After months of hearing about (and from) the competitive, overcrowded Republican ballot for president, on Tuesday, the attention will turn to the Democratic side of the race. The five current candidates — Hillary Clinton, Bernie Sanders, Martin O'Malley, Jim Webb, and Lincoln Chafee — will take the stage for their first debate, hosted by CNN. While they have the country's attention, there is one issue which we absolutely need the Democrats to talk about during the debate: gun control.
So far this year, there have been nearly 50 school shootings across the country, with incidents at Northern Arizona University, Texas Southern University, and Umpqua Community College happening as recently as the past couple weeks. Despite the continued violence and increasing death toll, gun sales continue to rise and gun stocks continue to perform well. After each incident, politicians are quick to talk about solutions — whether they support gun control, mental health reform, or some other strategy — yet we still lack significant and sufficient change.
This time, though, we shouldn't have to settle for plain old talk. There's an election going on, and more than a dozen people are campaigning for the job of president. If now is not the time for us to put the pressure on these and other politicians, then I don't know what is.
For their part, some of the candidates have been particularly vocal about gun control in the days leading up to the debate. Following the shooting spree in Oregon, Clinton laid out her plan for gun control, which includes universal background checks, restrictions on who can buy guns, and enhanced inspections of gun sellers, among other things. Sanders, who has typically taken a more moderate approach to gun control than many of his Democratic counterparts, has also described a plan. In it, he calls for universal background checks and a ban on assault weapons, which he says "have no other purpose but to kill people."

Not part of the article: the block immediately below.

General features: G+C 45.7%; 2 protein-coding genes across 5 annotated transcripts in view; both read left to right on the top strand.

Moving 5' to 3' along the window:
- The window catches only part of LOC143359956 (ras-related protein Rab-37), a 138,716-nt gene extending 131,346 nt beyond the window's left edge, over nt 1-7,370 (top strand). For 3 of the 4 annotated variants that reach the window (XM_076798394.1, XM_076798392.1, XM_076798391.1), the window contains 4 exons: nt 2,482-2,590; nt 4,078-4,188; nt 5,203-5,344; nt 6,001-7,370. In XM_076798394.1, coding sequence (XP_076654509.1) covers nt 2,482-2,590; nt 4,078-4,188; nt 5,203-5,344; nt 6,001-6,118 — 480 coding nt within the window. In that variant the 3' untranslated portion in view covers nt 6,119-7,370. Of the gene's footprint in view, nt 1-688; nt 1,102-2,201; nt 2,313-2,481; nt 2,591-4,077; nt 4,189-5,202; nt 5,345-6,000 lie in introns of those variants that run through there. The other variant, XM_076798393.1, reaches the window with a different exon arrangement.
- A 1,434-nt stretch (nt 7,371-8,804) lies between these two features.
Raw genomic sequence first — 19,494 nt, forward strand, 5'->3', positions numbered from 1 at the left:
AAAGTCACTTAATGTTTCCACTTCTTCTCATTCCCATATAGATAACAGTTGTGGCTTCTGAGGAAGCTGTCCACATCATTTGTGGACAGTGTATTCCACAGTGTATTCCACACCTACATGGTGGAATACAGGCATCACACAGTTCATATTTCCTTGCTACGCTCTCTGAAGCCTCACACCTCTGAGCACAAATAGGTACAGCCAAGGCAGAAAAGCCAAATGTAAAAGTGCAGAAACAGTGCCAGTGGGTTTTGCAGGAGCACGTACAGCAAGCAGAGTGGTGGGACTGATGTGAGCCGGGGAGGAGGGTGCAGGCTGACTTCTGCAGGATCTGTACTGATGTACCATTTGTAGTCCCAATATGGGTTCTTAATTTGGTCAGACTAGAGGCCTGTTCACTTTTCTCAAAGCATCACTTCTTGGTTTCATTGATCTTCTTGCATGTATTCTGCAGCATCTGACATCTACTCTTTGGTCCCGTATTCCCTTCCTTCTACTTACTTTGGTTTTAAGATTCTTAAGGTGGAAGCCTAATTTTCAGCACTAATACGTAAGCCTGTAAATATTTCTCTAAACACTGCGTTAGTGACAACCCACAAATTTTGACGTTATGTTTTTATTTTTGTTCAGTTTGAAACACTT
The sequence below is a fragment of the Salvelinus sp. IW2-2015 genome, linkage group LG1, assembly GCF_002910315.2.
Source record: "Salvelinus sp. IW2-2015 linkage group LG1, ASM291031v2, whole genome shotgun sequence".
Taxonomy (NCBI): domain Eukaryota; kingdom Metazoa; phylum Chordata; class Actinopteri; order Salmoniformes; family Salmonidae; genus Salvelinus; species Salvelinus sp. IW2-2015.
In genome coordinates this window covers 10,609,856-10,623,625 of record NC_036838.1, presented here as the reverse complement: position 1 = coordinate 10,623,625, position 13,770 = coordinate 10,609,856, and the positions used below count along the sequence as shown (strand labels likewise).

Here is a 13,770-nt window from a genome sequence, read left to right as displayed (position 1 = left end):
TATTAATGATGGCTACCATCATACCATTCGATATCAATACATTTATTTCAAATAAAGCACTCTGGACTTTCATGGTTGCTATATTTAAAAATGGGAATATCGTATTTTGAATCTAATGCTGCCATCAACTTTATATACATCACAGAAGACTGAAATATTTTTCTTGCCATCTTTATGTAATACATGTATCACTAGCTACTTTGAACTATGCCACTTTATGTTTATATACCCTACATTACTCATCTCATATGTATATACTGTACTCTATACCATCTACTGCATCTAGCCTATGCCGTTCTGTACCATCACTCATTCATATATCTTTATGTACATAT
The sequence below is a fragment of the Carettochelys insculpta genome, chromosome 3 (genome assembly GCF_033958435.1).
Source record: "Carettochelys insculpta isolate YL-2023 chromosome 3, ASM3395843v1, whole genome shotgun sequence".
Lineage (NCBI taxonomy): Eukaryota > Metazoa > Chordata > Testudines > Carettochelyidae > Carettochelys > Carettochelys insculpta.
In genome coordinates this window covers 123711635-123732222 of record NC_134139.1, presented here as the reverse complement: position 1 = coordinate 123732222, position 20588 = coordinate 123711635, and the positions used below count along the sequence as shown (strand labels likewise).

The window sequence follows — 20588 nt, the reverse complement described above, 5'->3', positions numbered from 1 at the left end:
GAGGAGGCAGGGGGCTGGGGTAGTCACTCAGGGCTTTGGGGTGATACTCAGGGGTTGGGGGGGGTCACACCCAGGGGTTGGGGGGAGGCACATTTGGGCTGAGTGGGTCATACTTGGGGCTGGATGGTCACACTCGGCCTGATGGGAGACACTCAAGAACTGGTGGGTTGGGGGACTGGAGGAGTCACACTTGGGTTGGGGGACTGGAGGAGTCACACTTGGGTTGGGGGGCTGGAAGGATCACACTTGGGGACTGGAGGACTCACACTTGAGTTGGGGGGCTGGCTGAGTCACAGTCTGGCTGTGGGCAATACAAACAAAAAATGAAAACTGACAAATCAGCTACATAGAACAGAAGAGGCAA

The remaining candidates have been less vocal. Webb in particular is known for a relatively conservative-to-nonexistent approach to gun control. Similarly, Chafee hasn't seemed to make guns much of a priority, although his campaign website states that he vows to protect the "personal liberties guaranteed in the Constitution." He doesn't include the right to bear arms in this discussion directly, but makes for an interesting paradox if he comes out vehemently against gun ownership. Finally, O'Malley has taken some opportunities to address gun violence, setting a goal of cutting gun deaths in half in just 10 years.
No matter what solution you support, it's time we all agree that gun violence needs to be addressed with more than just words. It's likely that gun control will come up in the debate. During the most recent GOP debate, CNN's moderators made it known that they wanted to ask candidates tough questions that would push their buttons. This time around, tough questions on gun control could lead to deeper looks into the candidates' positions, as well as promises that we can only hope the candidates would keep when elected.
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